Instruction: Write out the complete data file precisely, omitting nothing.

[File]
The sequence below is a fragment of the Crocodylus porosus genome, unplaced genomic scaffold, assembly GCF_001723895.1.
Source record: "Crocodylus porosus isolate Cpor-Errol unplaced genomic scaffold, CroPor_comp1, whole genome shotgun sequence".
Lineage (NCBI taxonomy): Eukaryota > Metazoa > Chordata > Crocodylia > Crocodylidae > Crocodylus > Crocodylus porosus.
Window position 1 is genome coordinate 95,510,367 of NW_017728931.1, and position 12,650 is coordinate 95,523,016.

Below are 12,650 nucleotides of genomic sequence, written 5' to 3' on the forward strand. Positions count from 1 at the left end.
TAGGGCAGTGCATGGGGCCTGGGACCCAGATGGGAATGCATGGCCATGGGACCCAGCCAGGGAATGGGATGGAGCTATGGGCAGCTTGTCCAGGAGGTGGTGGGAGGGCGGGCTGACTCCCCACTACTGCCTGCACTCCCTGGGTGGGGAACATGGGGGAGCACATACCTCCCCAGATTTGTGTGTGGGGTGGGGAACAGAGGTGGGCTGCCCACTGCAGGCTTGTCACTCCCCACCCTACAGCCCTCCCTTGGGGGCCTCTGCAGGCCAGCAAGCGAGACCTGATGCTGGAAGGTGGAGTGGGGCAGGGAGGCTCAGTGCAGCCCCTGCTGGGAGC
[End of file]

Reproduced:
The sequence below is a fragment of the Crocodylus porosus genome, unplaced genomic scaffold, assembly GCF_001723895.1.
Source record: "Crocodylus porosus isolate Cpor-Errol unplaced genomic scaffold, CroPor_comp1, whole genome shotgun sequence".
Lineage (NCBI taxonomy): Eukaryota > Metazoa > Chordata > Crocodylia > Crocodylidae > Crocodylus > Crocodylus porosus.
Window position 1 is genome coordinate 95,510,367 of NW_017728931.1, and position 12,650 is coordinate 95,523,016.

Below are 12,650 nucleotides of genomic sequence, written 5' to 3' on the forward strand. Positions count from 1 at the left end.
TAGGGCAGTGCATGGGGCCTGGGACCCAGATGGGAATGCATGGCCATGGGACCCAGCCAGGGAATGGGATGGAGCTATGGGCAGCTTGTCCAGGAGGTGGTGGGAGGGCGGGCTGACTCCCCACTACTGCCTGCACTCCCTGGGTGGGGAACATGGGGGAGCACATACCTCCCCAGATTTGTGTGTGGGGTGGGGAACAGAGGTGGGCTGCCCACTGCAGGCTTGTCACTCCCCACCCTACAGCCCTCCCTTGGGGGCCTCTGCAGGCCAGCAAGCGAGACCTGATGCTGGAAGGTGGAGTGGGGCAGGGAGGCTCAGTGCAGCCCCTGCTGGGAGC